False Positive Mammogram Results Can Cause Long-Term Stress

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False positive results from screening mammograms help fuel the debate about the value of breast cancer screening. When a mammogram shows an abnormal area that looks like cancer but turns out to be normal, it’s called a false positive.

Ultimately the news is good: no breast cancer. But the suspicious area usually requires follow-up with one or more doctors, extra tests, and extra procedures – possibly including a biopsy – not to mention the stress and worry about the results. There are psychological, physical, and economic costs that come with a false positive.

A Danish study has found that the negative psychological effects of a getting a false positive mammogram result linger for at least 3 years after women learned they didn’t have breast cancer.

The study was published in the March/April 2013 issue of Annals of Family Medicine. Read “Long-Term Psychosocial Consequences of False-Positive Screening Mammography.”

The study looked at 454 women who had abnormal mammogram results and 864 women who had normal mammogram results. The women were ages 50 to 69.

All the women answered the first part of the Consequences of Screening in Breast Cancer (COS-BC) survey right after they got their mammogram results and, in the case of the women with abnormal results, before they had any more testing or doctor’s visits regarding the abnormal results. The women filled out the second part of the survey 1, 6, 18, and 36 months after they learned the final results of their mammograms (either a breast cancer diagnosis or a false positive).

The COS-BC survey is a two-part survey that asks about the psychological and social effects of abnormal and false-positive mammogram results. The first part of the survey asks about self-image, anxiety, sleep, sexuality, feelings of sadness, and any negative effects on behavior. The second part of the survey asks women to rate changes in thoughts about the future, feelings of pessimism, effects on relationships, and feelings of calmness.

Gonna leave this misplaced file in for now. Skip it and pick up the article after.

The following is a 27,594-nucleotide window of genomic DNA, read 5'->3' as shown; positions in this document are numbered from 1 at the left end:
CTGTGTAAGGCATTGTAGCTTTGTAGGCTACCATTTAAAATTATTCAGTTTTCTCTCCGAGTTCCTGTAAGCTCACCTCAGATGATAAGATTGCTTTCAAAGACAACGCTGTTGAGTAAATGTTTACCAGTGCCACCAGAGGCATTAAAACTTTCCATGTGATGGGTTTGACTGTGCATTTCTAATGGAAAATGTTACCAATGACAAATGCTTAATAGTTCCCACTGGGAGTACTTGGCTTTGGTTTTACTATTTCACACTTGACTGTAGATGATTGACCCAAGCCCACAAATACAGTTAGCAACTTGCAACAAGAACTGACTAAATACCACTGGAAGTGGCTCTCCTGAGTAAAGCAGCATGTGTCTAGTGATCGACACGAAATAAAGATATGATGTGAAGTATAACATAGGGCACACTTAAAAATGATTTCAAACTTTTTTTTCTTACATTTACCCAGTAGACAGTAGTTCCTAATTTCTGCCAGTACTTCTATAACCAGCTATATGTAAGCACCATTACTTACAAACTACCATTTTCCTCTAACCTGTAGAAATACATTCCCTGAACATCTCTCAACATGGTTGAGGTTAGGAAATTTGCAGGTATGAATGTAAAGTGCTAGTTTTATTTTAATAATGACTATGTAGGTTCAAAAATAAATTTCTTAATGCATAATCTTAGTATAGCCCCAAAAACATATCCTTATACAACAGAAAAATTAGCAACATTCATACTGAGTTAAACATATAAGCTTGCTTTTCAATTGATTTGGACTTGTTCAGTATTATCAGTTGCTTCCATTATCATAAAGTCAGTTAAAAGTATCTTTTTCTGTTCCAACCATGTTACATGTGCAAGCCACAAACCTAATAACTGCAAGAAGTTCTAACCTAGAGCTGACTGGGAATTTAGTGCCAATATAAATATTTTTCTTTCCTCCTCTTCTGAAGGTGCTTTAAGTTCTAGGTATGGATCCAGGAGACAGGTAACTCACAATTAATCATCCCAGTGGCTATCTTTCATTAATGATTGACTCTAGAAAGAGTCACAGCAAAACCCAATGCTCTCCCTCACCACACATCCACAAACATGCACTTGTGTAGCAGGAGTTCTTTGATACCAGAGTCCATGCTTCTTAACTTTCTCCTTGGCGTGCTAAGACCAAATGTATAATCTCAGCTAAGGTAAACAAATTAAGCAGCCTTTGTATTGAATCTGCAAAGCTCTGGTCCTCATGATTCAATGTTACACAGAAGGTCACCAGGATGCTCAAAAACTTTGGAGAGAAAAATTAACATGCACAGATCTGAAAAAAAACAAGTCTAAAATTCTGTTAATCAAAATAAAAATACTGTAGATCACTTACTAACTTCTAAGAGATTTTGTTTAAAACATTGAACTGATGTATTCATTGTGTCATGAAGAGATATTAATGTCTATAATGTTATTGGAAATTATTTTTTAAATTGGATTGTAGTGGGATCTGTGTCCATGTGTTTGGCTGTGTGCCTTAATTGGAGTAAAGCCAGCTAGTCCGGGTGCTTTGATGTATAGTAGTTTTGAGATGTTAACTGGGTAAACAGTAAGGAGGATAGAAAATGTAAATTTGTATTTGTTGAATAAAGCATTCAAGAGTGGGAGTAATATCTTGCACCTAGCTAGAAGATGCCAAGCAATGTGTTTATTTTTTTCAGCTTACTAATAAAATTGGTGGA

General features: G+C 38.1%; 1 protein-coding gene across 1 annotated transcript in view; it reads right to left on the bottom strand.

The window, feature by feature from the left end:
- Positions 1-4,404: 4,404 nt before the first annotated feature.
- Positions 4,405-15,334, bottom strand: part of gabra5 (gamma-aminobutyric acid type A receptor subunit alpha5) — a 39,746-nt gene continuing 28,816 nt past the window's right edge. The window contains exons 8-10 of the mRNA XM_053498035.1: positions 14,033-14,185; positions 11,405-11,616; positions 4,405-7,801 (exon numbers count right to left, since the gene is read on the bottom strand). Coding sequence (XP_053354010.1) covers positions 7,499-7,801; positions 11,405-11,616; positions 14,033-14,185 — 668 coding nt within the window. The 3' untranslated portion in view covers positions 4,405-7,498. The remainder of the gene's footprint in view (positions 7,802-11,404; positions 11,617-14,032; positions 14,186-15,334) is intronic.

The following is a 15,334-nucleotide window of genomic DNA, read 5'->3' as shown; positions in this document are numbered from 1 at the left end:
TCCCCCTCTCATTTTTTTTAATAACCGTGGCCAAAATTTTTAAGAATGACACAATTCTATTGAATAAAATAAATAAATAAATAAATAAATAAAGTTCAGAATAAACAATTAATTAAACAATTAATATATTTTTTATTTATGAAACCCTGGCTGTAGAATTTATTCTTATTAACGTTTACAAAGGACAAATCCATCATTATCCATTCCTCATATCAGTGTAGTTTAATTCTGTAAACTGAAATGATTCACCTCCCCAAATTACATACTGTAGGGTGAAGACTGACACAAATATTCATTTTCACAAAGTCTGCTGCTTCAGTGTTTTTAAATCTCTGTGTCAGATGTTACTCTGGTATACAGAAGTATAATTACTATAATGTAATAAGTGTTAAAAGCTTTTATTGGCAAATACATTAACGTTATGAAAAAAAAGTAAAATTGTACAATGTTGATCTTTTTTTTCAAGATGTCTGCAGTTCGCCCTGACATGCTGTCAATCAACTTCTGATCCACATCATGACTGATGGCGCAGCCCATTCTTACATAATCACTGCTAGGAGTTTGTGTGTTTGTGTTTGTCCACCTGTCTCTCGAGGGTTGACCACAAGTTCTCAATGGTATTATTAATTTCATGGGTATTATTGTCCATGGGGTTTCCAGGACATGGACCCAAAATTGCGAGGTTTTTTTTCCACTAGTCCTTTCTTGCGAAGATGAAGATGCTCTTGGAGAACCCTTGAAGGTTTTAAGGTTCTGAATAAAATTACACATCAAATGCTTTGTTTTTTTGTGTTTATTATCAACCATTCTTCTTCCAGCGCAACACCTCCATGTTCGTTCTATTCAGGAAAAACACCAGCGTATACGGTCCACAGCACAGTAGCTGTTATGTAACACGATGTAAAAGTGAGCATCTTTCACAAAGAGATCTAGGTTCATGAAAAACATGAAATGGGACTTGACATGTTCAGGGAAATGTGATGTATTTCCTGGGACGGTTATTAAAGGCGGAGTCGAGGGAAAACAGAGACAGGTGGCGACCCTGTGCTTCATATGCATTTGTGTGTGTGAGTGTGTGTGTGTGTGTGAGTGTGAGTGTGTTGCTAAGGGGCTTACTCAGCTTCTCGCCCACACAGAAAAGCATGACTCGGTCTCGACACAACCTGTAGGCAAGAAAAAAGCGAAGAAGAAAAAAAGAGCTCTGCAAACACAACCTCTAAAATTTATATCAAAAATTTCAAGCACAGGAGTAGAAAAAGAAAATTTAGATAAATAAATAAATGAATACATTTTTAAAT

Looking at answers from the first part of the COS-BC survey, the researchers found that women who initially had abnormal mammogram results had more negative affects right after getting their results than women who had normal results.

Looking at answers to part two of the survey, the researchers found that 1 month after final diagnosis, women with normal mammogram results had fewer negative effects compared to women who had false positive results and women who had been diagnosed with breast cancer.

Answers to the surveys given 6, 18, and 36 months after final diagnosis showed that women who had normal mammogram results had the fewest negative effects. Women who had false positive results had more negative effects than the women with normal results, but fewer negative effects than women who were diagnosed with breast cancer.

“There’s no doubt that getting a mammogram is anxiety-provoking for any woman,” said Marisa Weiss, M.D., chief medical officer of Breastcancer.org. “Getting called back to check out an ‘abnormal’ finding is worse. With breast cancer being one of women’s top anxieties, it doesn’t take much to trigger a cascade of negative reactions. It’s also no surprise that the anxiety persists. Living through a false positive sensitizes you to the issue and makes you feel vulnerable. But any study looking at the negative impact of false positives must account for how horrible it feels to be diagnosed late because of false negative results.”

While the results of this study are troubling, it’s important to know several things:

  • The researchers don’t really spell out what type of additional tests the women who got abnormal mammogram results had. Were they only called back for more mammograms? Or did they have to have an ultrasound or MRI? Were biopsies done? It makes sense that women who had to have more tests plus a biopsy would be more anxious and stressed than women who only had to have another mammogram.
  • If you’re routinely getting screening mammograms, the number of false positives you get will DECREASE because the radiologist will have earlier results with which to compare. So getting regular mammograms helps reduce the number of false positives.
  • Each woman should be aware of her own breast cancer risk, beyond just family history. By “personalizing” the screening process – knowing your breast density, your family history, your history of biopsies and benign breast disease, among other factors – can help doctors know which women are at risk for false positive mammogram results and tailor screening to meet their specific needs.

If you're 40 or older and have an average risk of breast cancer, yearly screening mammograms should be part of your healthcare. If your breast cancer risk is higher than average, you may want to talk to your doctor about a more aggressive breast cancer screening plan that makes the most sense for your particular situation.

There's only one of you and you deserve the best care possible. Don't let any obstacles get in the way of your regular screening mammograms.

  • If you're worried about cost, talk to your doctor, a local hospital social worker, or staff members at a mammogram center. Ask about free programs in your area.
  • If you're having problems scheduling a mammogram, call the National Cancer Institute (800-4-CANCER) or the American College of Radiology (800-227-5463) to find certified mammogram providers near you.
  • If you find mammograms painful, ask the mammography center staff members how the experience can be as easy and as comfortable as possible for you.

For more information, visit the Breastcancer.org Mammograms pages.

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